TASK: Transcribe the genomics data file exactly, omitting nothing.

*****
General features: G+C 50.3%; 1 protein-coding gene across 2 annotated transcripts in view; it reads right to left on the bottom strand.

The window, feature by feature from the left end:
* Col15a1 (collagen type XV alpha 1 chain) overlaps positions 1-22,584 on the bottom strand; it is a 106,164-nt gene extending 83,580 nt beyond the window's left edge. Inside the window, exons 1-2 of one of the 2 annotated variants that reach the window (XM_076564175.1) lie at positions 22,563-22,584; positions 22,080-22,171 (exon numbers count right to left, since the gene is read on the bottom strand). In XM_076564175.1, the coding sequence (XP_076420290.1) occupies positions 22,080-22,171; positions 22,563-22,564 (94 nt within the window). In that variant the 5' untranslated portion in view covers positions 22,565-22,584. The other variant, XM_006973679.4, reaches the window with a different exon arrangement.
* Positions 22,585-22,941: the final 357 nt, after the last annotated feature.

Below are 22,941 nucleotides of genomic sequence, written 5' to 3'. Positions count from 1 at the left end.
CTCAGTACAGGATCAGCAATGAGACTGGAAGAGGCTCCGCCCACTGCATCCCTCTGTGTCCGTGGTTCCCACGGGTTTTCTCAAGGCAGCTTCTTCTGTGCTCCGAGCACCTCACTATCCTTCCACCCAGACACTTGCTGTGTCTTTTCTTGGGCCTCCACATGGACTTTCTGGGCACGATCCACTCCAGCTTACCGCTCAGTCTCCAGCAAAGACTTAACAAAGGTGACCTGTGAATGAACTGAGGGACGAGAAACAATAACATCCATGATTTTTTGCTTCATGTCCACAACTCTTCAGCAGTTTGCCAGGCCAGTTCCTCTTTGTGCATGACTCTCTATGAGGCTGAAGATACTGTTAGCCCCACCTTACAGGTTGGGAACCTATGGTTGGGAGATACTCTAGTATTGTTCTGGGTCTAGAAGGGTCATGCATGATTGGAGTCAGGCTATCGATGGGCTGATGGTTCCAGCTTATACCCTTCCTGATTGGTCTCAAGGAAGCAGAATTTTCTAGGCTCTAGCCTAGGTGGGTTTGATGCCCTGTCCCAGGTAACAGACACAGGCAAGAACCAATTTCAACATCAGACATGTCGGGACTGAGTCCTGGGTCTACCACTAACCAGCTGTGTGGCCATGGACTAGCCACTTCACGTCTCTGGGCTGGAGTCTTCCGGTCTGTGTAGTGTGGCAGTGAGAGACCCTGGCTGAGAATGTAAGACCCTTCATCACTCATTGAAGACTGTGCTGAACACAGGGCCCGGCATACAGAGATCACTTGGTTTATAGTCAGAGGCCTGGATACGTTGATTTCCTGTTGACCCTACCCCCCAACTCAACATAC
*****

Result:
General features: G+C 50.3%; 1 protein-coding gene across 2 annotated transcripts in view; it reads right to left on the bottom strand.

The window, feature by feature from the left end:
* Col15a1 (collagen type XV alpha 1 chain) overlaps positions 1-22,584 on the bottom strand; it is a 106,164-nt gene extending 83,580 nt beyond the window's left edge. Inside the window, exons 1-2 of one of the 2 annotated variants that reach the window (XM_076564175.1) lie at positions 22,563-22,584; positions 22,080-22,171 (exon numbers count right to left, since the gene is read on the bottom strand). In XM_076564175.1, the coding sequence (XP_076420290.1) occupies positions 22,080-22,171; positions 22,563-22,564 (94 nt within the window). In that variant the 5' untranslated portion in view covers positions 22,565-22,584. The other variant, XM_006973679.4, reaches the window with a different exon arrangement.
* Positions 22,585-22,941: the final 357 nt, after the last annotated feature.

Below are 22,941 nucleotides of genomic sequence, written 5' to 3'. Positions count from 1 at the left end.
CTCAGTACAGGATCAGCAATGAGACTGGAAGAGGCTCCGCCCACTGCATCCCTCTGTGTCCGTGGTTCCCACGGGTTTTCTCAAGGCAGCTTCTTCTGTGCTCCGAGCACCTCACTATCCTTCCACCCAGACACTTGCTGTGTCTTTTCTTGGGCCTCCACATGGACTTTCTGGGCACGATCCACTCCAGCTTACCGCTCAGTCTCCAGCAAAGACTTAACAAAGGTGACCTGTGAATGAACTGAGGGACGAGAAACAATAACATCCATGATTTTTTGCTTCATGTCCACAACTCTTCAGCAGTTTGCCAGGCCAGTTCCTCTTTGTGCATGACTCTCTATGAGGCTGAAGATACTGTTAGCCCCACCTTACAGGTTGGGAACCTATGGTTGGGAGATACTCTAGTATTGTTCTGGGTCTAGAAGGGTCATGCATGATTGGAGTCAGGCTATCGATGGGCTGATGGTTCCAGCTTATACCCTTCCTGATTGGTCTCAAGGAAGCAGAATTTTCTAGGCTCTAGCCTAGGTGGGTTTGATGCCCTGTCCCAGGTAACAGACACAGGCAAGAACCAATTTCAACATCAGACATGTCGGGACTGAGTCCTGGGTCTACCACTAACCAGCTGTGTGGCCATGGACTAGCCACTTCACGTCTCTGGGCTGGAGTCTTCCGGTCTGTGTAGTGTGGCAGTGAGAGACCCTGGCTGAGAATGTAAGACCCTTCATCACTCATTGAAGACTGTGCTGAACACAGGGCCCGGCATACAGAGATCACTTGGTTTATAGTCAGAGGCCTGGATACGTTGATTTCCTGTTGACCCTACCCCCCAACTCAACATAC